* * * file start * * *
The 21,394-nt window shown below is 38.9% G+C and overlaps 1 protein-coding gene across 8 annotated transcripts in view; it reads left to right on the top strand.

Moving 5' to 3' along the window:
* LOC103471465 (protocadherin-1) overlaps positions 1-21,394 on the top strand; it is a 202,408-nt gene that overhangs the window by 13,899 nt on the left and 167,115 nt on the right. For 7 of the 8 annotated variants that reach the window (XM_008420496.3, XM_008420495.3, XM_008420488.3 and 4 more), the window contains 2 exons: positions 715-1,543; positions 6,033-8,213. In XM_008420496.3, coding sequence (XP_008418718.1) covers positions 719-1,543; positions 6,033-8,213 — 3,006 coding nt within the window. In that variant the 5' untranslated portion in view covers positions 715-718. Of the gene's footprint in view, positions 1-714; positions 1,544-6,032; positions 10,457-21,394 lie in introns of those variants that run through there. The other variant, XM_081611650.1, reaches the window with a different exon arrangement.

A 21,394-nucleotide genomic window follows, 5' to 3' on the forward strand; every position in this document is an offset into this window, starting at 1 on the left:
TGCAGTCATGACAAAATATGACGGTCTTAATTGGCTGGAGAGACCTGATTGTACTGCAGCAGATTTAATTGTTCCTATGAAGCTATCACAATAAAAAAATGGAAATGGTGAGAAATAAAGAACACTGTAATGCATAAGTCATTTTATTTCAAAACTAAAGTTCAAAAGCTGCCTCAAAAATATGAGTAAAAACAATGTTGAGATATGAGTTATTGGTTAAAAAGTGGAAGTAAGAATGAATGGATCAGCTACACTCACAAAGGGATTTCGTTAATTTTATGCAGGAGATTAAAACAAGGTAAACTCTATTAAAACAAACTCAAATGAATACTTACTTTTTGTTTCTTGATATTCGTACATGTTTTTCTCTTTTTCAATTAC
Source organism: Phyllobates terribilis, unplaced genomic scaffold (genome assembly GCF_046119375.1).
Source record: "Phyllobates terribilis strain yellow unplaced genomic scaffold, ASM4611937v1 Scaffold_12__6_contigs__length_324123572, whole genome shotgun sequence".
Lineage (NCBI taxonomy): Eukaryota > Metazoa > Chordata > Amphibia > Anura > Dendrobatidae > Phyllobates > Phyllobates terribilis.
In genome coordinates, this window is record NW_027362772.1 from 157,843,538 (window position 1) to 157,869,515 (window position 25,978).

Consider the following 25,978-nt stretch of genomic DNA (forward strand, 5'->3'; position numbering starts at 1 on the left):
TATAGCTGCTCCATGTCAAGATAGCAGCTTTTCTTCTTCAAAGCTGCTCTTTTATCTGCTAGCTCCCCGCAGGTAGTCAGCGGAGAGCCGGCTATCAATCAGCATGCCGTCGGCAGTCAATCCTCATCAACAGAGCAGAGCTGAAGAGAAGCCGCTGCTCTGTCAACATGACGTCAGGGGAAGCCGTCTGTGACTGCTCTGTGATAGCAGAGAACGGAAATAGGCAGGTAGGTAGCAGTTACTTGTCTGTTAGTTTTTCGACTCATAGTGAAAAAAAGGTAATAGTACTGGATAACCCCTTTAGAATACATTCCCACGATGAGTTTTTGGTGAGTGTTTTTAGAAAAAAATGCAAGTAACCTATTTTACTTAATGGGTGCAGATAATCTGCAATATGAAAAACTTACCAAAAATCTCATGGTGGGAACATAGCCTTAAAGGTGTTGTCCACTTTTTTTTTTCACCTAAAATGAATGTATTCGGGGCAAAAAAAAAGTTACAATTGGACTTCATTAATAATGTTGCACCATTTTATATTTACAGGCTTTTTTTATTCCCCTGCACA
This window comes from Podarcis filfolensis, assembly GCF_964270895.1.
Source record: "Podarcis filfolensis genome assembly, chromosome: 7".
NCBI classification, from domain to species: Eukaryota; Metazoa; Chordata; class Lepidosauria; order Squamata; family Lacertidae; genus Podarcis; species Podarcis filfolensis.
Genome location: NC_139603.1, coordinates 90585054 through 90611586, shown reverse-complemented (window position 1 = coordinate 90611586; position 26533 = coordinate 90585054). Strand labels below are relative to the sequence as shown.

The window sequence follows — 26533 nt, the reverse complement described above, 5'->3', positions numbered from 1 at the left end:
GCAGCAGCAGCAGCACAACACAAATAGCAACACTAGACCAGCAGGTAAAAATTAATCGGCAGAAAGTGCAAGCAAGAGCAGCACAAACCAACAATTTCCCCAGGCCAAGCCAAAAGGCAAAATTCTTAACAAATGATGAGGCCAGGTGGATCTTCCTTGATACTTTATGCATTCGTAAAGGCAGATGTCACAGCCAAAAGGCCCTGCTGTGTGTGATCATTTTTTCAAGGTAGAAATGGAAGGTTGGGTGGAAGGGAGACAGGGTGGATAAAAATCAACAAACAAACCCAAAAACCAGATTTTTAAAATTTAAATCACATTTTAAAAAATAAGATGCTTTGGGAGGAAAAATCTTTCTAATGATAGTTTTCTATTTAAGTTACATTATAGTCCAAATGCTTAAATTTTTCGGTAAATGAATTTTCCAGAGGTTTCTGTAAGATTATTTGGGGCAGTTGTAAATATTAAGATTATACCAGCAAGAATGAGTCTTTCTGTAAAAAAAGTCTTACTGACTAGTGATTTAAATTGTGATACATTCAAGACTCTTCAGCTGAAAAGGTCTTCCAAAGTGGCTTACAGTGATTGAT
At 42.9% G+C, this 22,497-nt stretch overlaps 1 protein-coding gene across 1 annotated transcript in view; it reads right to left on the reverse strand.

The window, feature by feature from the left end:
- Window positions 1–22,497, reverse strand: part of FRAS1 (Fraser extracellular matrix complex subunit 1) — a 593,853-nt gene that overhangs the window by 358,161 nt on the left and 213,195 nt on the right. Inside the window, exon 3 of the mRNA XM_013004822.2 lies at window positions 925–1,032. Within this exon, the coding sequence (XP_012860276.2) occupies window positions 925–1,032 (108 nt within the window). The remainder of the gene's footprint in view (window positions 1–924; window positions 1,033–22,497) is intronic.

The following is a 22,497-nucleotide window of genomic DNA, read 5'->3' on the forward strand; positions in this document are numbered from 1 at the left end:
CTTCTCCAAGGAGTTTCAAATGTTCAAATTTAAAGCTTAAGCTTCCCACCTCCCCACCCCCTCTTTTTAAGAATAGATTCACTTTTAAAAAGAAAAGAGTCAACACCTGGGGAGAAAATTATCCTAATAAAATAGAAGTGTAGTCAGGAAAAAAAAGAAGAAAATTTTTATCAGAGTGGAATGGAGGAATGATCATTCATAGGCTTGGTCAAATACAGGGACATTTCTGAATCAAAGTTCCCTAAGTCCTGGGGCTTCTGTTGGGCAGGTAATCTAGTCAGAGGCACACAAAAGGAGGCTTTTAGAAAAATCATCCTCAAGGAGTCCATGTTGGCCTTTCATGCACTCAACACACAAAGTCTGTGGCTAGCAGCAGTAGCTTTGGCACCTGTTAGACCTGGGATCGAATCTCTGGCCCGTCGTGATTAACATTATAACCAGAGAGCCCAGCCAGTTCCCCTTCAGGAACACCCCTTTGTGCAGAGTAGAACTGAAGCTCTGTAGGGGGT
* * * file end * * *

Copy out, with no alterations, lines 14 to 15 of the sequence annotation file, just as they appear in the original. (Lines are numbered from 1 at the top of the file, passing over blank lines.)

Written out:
NCBI classification, from domain to species: Eukaryota; Metazoa; Chordata; class Lepidosauria; order Squamata; family Lacertidae; genus Podarcis; species Podarcis filfolensis.
Genome location: NC_139603.1, coordinates 90585054 through 90611586, shown reverse-complemented (window position 1 = coordinate 90611586; position 26533 = coordinate 90585054). Strand labels below are relative to the sequence as shown.